People power



Agile can not only help you deliver projects—it can help you make the most of the talented people behind those projects, too. In past columns, I've written about the core tenets of Agile methodology. Now, let's look at how they address the people side of projects:

“Deliver early and often” is about giving people what they paid for. Too many project managers deliver to the letter of a contract yet completely miss the objective of customer satisfaction. And then customers complain that project managers deliver “what I asked for, but not what I want.” Usually, this is because the customer honestly didn't know any better. Delivering a website exactly to a poorly written specification does no one any good: Even if you get paid, you've built product to be ashamed of, and your customer will never cite you as a reference.

We must recognize that our stakeholders aren't buying a scope statement; they're funding a project to meet business objectives. Coach your customers to understand the difference between implementing all the scope versus achieving business goals. Yes, our sponsors have a responsibility to understand their own scope, but as project professionals who see these problems every day, we're the ones who should know better.

“Empower your teams” is about treating people with respect. Let's say team members put forward an honest estimate. Then the manager answers back, “You're exaggerating—it should be half that cost.” That undermines the contributions of fellow professionals. When a subject matter expert mandates a specialized product design and then complains when the team “doesn't get it,” that's judgmental. When we refuse to give our technical people the tools and resources they request, and then blame them for the resulting product defects, that's tyranny.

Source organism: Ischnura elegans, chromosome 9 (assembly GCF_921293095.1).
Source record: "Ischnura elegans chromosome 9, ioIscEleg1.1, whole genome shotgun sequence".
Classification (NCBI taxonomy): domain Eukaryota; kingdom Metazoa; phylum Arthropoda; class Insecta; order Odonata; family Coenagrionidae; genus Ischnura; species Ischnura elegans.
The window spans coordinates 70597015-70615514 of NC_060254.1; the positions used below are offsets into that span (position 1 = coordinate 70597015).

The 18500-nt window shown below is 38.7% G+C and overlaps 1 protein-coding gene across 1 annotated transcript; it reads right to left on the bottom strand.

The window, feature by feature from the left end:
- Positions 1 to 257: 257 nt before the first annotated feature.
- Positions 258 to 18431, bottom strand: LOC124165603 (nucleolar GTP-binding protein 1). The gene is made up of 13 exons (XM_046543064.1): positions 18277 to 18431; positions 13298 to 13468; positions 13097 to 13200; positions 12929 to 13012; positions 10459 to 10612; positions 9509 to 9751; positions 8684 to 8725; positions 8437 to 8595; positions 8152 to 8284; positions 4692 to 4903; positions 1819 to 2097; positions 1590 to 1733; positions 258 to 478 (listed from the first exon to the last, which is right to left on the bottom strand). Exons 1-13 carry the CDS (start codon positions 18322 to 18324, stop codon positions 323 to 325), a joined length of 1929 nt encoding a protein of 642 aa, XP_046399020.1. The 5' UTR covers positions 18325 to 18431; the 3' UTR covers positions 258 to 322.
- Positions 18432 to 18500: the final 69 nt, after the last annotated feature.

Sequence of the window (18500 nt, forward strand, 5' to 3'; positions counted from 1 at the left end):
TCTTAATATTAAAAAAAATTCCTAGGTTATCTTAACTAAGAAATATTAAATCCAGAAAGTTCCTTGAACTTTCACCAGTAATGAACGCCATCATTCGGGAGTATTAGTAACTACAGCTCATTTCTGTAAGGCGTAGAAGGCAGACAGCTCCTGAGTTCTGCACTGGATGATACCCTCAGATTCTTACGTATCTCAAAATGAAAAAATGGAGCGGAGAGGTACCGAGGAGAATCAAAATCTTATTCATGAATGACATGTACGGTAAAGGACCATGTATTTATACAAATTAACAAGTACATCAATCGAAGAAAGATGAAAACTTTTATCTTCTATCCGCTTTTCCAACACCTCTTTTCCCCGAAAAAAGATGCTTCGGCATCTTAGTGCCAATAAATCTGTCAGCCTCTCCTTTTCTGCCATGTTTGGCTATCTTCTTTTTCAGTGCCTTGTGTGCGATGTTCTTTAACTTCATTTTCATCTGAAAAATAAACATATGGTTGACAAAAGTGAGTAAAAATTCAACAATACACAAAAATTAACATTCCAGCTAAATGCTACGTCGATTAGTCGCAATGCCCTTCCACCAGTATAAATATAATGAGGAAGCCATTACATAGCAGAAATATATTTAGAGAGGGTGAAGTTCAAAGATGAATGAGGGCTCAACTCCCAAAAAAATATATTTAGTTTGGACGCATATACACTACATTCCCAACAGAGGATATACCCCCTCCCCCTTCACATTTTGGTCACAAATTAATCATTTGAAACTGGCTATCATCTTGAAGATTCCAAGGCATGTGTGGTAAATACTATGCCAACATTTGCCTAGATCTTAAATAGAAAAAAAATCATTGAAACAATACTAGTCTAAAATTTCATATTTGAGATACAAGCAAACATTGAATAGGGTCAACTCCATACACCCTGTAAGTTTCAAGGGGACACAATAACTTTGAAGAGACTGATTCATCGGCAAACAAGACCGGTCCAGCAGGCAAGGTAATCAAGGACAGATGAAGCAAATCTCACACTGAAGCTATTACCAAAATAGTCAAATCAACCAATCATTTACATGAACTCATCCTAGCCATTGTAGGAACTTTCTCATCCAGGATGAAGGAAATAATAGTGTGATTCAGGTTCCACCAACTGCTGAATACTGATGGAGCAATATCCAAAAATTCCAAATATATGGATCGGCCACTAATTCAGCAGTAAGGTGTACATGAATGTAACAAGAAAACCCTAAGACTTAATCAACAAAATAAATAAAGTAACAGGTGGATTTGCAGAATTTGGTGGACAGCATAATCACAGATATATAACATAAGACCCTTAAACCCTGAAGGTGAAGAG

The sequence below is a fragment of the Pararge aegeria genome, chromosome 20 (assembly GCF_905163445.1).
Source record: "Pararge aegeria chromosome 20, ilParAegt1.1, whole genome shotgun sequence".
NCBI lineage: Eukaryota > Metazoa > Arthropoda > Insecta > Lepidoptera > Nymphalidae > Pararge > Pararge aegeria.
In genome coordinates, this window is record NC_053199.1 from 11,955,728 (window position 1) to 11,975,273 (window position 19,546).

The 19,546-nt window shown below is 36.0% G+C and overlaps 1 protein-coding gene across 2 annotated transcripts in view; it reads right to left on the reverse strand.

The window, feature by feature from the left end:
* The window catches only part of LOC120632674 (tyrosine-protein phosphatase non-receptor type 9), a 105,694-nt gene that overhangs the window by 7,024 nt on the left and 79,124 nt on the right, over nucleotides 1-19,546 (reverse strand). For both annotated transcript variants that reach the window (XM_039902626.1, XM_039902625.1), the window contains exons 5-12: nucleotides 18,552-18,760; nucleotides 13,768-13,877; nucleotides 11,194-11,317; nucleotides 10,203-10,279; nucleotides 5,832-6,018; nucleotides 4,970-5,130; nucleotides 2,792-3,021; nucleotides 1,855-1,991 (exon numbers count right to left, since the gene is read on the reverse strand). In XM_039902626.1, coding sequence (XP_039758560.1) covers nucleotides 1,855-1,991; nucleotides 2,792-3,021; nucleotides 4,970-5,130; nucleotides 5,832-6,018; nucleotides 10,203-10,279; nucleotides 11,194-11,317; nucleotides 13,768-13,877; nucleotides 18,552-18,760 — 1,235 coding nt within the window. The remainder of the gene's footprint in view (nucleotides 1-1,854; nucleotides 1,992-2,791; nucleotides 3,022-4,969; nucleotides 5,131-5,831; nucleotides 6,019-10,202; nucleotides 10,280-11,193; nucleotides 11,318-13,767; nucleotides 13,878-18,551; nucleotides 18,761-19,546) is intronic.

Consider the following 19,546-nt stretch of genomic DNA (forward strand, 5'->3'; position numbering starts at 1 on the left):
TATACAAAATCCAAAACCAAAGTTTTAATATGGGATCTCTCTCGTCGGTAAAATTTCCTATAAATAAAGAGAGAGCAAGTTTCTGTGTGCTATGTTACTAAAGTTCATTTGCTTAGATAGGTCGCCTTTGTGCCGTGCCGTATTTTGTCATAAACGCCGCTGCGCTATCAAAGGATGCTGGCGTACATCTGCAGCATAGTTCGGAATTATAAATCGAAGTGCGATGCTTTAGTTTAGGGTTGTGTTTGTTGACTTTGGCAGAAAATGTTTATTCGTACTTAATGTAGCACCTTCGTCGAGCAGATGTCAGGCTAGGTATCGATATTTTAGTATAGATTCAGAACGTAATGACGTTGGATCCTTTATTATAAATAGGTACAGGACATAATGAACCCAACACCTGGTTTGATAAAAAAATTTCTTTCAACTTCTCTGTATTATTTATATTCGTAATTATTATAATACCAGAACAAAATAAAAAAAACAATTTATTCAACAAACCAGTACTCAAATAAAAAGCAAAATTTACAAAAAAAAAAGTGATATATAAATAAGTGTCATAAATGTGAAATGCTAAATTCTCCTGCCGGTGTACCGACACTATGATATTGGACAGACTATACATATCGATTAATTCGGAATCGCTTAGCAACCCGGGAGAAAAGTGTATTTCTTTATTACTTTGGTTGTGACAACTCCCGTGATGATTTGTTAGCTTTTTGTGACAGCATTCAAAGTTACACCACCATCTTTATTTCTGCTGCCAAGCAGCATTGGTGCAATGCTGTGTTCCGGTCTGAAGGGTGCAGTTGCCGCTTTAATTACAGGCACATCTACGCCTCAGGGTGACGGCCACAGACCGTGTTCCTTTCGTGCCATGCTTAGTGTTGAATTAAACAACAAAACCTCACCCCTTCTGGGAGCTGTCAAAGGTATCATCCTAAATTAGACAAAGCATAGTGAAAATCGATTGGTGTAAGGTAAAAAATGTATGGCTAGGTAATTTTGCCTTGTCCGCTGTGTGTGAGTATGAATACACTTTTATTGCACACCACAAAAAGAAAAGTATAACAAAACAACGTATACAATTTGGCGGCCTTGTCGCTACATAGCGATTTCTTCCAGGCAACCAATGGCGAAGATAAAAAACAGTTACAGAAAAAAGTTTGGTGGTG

Instead, we must empower our teams to take full ownership of their work so accountability can have full meaning. Being a project manager isn't about you being right—it's about helping your team find its own right answer to the problem at hand.

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“Inspect and adapt” is about helping people solve problems. As project managers, we are trained to build robust, well-structured plans, yet somehow we forget the lesson about the plan being a living instrument. We implement policies, but forget to measure whether they're achieving the intended results.

Innovation doesn't happen through compliance—whether it's compliance to the original scope statement or to corporate policies. Certainly, we're expected to steer a project within some common-sense boundaries, but we do so with the license to discover new opportunities. A team member might request a waiver for a costly process document, for example, or a sponsor might learn of a more marketable set of system features. A good project manager will use process not as a means to control, but rather as a means to innovate.

In the end, project managers are in the people business. We are given a budget of other people's money and entrusted to support skilled and trained professionals to craft solutions to real problems. As an Agile project manager, you are expected to recognize the human responsibility you have and lead accordingly. In short, it becomes a moral imperative. PM

Jesse Fewell, CST, PMP, is the managing director for offshore agile projects at Ripple-Rock India and founder of the PMI Agile Community of Practice He can be reached at [email protected].





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